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Mary Macgregor

Pyrrhus Tries To Frighten Fabricius

After the great victory of Heraclea, Pyrrhus sent his minister Cineas to Rome to offer terms of peace.

Cineas was an orator. By the magic of his word he could sway men's minds and wills, and it was said that he, by his tongue, had won more cities than Pyrrhus by his sword.

Between the eloquence of Cineas and the fear of another defeat, the Senate wavered—almost it was tempted to accept the terms offered by the conqueror of Heraclea.

As the Senate hesitated, Appius Claudius, who was now old and blind, appeared before the Assembly, leaning upon the arms of his sons. He had heard that the Senate thought of accepting the terms of the conqueror, and old and feeble as he was, he had come to protest against so disloyal a deed.

"Hitherto, Fathers," said the old man, "I used to mourn that I was deprived of the light of the eye; now, however, I should consider myself happy, if, in addition to that, I had lost the sense of hearing, that I might not hear the disgraceful counsels which are here openly proposed to the shame of the Roman name. . . . Whither have your pride and your courage flown?"

Weak as the old man was, he spoke with such passion and such wisdom, that when he ended, there was not a single member of the Senate who was not prepared to vote that war should continue until Pyrrhus had been forced to withdraw from Italy.

Cineas, as he listened to the passionate words of Appius Claudius, knew that his cause was lost. He was indeed bidden to hasten back to his master and say that the Romans would never make peace with him, no, not if he "should have defeated a thousand such as the Consul Valerius."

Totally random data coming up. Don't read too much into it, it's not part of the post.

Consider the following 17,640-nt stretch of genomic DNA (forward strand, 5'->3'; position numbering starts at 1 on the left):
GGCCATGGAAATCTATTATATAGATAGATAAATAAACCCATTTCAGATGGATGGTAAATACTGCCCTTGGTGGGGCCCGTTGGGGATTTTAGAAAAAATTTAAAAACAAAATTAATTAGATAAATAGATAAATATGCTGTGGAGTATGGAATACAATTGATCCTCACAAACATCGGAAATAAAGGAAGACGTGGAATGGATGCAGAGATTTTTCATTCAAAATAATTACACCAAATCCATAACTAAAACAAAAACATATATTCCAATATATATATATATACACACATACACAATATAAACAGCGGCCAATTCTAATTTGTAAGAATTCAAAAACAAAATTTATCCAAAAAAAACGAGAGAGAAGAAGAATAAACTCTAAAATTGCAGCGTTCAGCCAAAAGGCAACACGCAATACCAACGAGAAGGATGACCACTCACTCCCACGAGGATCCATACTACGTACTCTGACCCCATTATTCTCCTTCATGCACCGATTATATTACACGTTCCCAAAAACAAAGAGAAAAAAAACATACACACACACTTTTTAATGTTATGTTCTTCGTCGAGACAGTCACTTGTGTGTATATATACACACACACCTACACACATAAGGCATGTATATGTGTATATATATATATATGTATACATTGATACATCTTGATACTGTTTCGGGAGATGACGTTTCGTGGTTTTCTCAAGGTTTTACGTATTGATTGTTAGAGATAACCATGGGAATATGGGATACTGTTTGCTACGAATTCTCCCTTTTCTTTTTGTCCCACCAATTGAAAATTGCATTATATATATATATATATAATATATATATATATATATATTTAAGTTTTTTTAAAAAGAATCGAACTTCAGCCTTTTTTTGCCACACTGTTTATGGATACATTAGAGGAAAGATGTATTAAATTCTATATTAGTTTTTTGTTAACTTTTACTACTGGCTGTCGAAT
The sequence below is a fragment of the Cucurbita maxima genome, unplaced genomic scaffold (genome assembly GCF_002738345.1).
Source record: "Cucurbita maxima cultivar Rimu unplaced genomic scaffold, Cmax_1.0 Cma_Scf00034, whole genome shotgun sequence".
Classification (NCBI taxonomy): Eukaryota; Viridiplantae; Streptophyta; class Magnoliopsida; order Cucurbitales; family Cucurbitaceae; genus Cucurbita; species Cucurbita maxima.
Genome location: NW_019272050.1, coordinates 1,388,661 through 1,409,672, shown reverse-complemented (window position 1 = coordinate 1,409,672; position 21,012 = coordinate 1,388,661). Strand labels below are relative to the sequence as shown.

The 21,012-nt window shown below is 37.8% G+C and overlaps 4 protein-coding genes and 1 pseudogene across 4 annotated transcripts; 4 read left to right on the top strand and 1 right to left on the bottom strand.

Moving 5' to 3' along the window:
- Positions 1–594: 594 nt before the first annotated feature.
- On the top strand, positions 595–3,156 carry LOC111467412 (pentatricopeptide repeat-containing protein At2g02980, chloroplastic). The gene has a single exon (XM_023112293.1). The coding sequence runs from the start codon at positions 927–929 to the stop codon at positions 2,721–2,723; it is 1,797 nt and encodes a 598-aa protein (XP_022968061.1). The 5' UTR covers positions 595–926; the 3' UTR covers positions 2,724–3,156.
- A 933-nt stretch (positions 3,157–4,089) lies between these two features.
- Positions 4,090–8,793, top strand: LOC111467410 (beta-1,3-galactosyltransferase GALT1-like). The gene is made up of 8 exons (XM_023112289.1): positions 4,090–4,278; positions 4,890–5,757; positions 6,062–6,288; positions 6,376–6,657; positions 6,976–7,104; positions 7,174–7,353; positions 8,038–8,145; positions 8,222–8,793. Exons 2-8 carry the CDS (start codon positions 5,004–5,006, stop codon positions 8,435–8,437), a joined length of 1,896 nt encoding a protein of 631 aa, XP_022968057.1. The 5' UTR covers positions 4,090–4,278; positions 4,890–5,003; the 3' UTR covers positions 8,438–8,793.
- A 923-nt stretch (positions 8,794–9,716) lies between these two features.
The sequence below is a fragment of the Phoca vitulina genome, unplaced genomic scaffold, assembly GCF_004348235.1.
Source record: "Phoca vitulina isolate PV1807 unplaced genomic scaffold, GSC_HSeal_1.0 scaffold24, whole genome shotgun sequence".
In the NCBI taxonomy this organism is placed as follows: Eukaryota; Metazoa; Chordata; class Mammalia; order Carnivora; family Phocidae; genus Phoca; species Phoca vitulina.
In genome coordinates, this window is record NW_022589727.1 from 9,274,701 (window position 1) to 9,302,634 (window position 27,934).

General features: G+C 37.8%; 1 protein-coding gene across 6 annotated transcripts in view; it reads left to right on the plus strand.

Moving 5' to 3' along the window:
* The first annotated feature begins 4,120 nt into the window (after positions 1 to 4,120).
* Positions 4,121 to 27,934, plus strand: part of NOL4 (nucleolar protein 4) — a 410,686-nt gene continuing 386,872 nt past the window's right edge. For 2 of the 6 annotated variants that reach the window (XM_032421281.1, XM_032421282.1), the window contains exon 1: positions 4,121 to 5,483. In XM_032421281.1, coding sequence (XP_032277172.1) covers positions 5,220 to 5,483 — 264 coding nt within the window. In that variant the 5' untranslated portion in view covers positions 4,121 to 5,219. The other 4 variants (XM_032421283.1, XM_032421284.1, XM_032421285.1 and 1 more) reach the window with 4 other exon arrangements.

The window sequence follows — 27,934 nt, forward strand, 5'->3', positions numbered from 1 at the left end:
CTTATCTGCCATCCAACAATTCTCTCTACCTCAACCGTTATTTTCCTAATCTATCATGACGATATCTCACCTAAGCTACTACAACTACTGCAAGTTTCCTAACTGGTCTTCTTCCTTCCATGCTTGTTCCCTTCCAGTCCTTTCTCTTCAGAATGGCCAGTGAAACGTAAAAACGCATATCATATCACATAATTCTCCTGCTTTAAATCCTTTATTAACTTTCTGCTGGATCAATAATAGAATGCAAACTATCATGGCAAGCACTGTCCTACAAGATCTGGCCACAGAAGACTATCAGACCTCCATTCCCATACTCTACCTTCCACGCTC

Meanwhile Pyrrhus had marched north, to Capua, hoping to seize the town, only, however, to find that Valerius had already taken possession of it.

Disappointed as he was, the king continued his march until he was within twenty-three miles of Rome. And as he marched Valerius followed, harassing his rear on every possible occasion.

Then Pyrrhus, hearing that a Dictator had been appointed and was ready to oppose him, retreated to Tarentum, where he spent the winter months.

The victory of Heraclea had been followed only by a useless march.

During the winter an embassy, led by Fabricius, came from Rome to Tarentum, to offer an exchange of prisoners.

Cineas advised the King to try to bribe the Roman. So Pyrrhus offered Fabricius splendid gifts, but he answered proudly, "If I am base how can I be worth a bribe, if honest how can you expect me to take one? Poverty with honesty is more to be desired than wealth."

Then Pyrrhus, finding that the advice of Cineas had been useless, determined to try a plan of his own. Perhaps he would be able to frighten Fabricius into doing as he wished, and this is the strange way he chose.

He ordered his largest elephant to be placed in the room in which he and the Roman were to meet. The elephant was to be hidden by a curtain, which at a signal from the king was to be drawn aside.